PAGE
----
❤️ This Valentine let’s keep our love and attention on ourselves for a change. Let’s make it about Self-Love and Self-Acceptance. Self- Love starts with Self Awareness; becoming aware of how we treat ourselves when considering our own personal inadequacies, mistakes, failures, and painful life situations. Rather than attacking and berating our personal shortcomings, we show ourselves some self-kindness by offering some warmth and unconditional acceptance. Further, we need to learn to love ourselves non-judgmentally and unconditionally before we can learn to love others fully. By cultivating more Self-Awareness we become more aware of the connection with ourselves and others and life around us. We have become so detached from the ability to be inspired by our own experiences. We need to start living in Self-Awareness for any Self-Acceptance and Self-Love to happen.

Self-Love or Self-Acceptance means:

▪ Accepting ( or Loving) oneself as one is, including personal strengths and weaknesses

  • Not using standards to evaluate the self’s worth as a human being
  • Being OK with being different
  • Not feeling “better” than other people because of one’s strengths
  • Not feeling “less” than others because of weaknesses
  • Allowing oneself to experience any kind of emotion or feeling
Low level of self-acceptance High level of self-acceptance
I am worthless because of this weakness I am worthy despite this weakness
I am inferior to others because of this weakness  I am equal to others despite this weakness
I am not good enough (yet) because of this weakness  I am good the way I am, even with this weakness
This weakness proves that I am not enough  This weakness proves that I can grow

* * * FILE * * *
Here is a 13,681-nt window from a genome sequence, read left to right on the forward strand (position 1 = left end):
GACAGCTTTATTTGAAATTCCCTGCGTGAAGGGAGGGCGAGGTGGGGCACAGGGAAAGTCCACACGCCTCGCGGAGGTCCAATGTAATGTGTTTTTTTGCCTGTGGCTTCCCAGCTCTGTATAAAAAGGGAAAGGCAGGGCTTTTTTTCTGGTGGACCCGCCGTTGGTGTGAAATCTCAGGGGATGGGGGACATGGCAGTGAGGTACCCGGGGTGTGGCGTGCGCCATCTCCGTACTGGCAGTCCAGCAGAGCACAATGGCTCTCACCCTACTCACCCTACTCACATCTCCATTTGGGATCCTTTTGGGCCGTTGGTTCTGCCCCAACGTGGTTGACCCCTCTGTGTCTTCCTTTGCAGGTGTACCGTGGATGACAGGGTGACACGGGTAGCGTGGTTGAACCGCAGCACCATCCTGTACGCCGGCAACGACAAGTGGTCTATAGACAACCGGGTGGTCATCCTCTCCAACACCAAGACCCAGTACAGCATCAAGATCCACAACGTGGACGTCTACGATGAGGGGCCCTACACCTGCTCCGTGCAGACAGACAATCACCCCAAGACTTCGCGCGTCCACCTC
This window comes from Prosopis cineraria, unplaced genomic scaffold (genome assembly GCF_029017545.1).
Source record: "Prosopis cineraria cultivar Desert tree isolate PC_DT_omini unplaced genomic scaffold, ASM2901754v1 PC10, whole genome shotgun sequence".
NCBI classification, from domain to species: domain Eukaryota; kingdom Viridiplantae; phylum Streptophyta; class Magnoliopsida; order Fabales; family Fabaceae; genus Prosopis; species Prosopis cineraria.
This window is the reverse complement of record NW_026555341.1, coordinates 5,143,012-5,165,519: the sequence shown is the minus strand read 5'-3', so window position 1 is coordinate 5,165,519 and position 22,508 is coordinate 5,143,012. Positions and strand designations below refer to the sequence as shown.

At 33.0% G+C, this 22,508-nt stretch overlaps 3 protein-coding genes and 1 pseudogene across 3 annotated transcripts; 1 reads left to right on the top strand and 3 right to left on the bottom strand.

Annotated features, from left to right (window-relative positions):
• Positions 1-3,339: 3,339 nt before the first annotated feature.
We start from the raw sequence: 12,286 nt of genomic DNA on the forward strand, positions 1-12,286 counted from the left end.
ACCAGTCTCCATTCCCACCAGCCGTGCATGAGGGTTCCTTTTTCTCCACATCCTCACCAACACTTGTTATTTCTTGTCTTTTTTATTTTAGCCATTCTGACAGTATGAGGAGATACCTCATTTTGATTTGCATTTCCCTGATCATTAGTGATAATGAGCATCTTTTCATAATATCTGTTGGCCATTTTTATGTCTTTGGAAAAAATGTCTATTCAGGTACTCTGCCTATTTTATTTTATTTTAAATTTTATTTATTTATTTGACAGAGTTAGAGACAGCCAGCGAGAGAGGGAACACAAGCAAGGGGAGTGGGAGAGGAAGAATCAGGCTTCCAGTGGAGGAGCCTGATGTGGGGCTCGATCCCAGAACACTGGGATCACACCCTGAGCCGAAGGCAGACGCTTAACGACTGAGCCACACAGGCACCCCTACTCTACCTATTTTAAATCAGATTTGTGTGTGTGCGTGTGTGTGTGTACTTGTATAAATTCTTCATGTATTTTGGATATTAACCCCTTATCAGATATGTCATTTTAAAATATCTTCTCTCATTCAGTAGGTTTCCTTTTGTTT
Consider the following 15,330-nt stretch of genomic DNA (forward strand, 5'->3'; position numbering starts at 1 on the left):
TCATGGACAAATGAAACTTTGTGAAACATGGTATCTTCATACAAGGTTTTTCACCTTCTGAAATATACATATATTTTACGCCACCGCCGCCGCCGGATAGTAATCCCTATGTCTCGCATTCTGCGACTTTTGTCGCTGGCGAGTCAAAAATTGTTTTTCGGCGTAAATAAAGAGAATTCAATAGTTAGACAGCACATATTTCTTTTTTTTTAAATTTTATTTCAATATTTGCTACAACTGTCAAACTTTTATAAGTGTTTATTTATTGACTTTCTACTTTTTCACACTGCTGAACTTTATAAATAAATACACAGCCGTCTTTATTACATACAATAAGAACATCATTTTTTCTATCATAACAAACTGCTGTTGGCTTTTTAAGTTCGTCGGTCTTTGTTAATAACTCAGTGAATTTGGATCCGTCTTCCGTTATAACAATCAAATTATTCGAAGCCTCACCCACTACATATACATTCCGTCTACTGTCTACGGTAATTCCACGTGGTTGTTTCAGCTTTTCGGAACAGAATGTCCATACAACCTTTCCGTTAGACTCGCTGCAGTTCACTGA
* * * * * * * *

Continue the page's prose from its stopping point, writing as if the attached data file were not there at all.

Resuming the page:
I am weak because of this weakness  It is human to have this weakness
I do not deserve to be loved because of my weaknesses  I deserve to be loved despite my weaknesses

Become Aware of the Present Moment

One way to cultivate Self-Acceptance is to allow our internal experiences to be present. Self-acceptance involves a willingness to let the self be exactly as it is, however that may be. By cultivating an open, non-judgmental stance towards personal experiences, an individual “lives” self-acceptance by creating space to be as he or she is at that moment. Mindfulness practice, in which inner states are observed and accepted as they are, can be a powerful way to enhance self-acceptance. Indeed, research findings reveal a positive relationship between mindfulness and self-acceptance, indicating that individuals who are more mindful have greater unconditional self-acceptance. Practising mindfulness helps us to gain awareness of our mind, body, and feelings. It builds a secure connection to the present and allows us to look at our thoughts and feelings from an objective and neutral perspective. Self-awareness, for the most of it, is a counterpart of mindfulness and is tied in with recognising one’s own emotions and the ways they affect us.

Becoming Aware of the Masks we put on